However, the seed had long been planted way back in ‘Of Maeglin’, the elf who was one of the causes of this disaster.
Through its vast geography, politics and characters, Tolkien manages to fuse one seemingly unrelated event a 100 pages earlier and expand on the consequences of that occurrence later on.
‘Of Tuor and the Fall of Gondolin’ marks the continuing tremendous decline of the Free Peoples in Beleriand. Continue reading “TTRT: The Silmarillion – Chapter Twenty-Three”
The Downfall of the Sindar
Not that it was always going well for the good guys but, ever since the disaster of the Nirnaeth Arnoediad, the narrative has taken a turn for the worse; evil is allowed to reign supreme.
In addition, with Tolkien seemingly bent on revealing the progress of the story via the chapter titles, this next chapter promises another victory point for Morgoth and his minions. Continue reading “The Silmarillion – Chapter Twenty-Two”
Tolkien as a “Dark Fantasy” Author
Way back in time, when this blog was but a few days old, I wrote a two-part post (Part I & Part II) on why I considered Tolkien might be categorised under the sub-literary branch of “dark fantasy”.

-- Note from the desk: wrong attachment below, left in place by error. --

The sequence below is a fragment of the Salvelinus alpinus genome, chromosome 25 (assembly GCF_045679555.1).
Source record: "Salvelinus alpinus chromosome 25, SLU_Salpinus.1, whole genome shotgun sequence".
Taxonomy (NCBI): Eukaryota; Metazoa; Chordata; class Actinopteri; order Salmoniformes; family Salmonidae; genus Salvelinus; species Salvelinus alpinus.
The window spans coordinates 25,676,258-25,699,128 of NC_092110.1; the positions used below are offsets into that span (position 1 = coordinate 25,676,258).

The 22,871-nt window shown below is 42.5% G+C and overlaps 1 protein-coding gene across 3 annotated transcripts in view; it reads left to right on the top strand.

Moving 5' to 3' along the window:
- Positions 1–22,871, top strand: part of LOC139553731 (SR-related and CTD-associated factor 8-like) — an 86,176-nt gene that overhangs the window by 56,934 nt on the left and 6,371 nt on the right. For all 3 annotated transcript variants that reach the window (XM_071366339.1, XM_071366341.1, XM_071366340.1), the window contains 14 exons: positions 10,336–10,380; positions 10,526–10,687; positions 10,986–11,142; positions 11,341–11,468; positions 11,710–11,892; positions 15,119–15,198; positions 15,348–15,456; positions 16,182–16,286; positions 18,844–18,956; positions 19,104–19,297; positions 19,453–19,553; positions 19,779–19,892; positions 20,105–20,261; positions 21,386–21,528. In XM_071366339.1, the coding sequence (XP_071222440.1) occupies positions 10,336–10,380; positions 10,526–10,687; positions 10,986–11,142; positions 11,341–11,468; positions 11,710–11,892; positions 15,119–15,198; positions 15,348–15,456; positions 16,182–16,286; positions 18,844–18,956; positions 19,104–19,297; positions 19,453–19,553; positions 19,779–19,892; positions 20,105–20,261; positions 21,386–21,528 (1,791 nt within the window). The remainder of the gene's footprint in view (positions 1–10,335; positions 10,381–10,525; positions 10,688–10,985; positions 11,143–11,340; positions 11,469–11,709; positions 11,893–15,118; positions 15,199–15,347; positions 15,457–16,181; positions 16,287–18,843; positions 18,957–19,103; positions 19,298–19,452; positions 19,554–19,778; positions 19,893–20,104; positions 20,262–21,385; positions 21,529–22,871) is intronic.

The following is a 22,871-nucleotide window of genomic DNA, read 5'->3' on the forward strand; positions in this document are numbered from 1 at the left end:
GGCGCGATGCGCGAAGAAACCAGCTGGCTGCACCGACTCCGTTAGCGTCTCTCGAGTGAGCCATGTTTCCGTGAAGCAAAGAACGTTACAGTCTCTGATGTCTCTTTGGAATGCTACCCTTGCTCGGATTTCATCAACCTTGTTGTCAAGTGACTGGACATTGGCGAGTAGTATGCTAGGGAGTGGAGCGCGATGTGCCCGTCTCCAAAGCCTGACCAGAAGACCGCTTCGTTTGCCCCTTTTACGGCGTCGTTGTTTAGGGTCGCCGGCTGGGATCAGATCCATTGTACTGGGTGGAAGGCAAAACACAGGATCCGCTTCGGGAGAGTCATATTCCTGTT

‘Of Túrin Turambar’ is the second of the Great Tales in The Silmarllion. Undoubtedly, it is also the greatest (both in terms of length and detailed narrative composition).
It’s a dark tale full of ups and downs (with certainly more downs than ups); where a glimmer of hope in the story turns out to be nothing more than an illusion.
It can also be a tough read at first. Thankfully, it’s a standalone story within The Silmarillion narrative and only a few past events and characters bear upon this chapter in any real way.
If you’ve read the previous chapter (‘Of the Fifth Battle: Nirnaeth Arnoediad’) then you’re on the right track; the consequences of that battle are a direct influence on the successive events.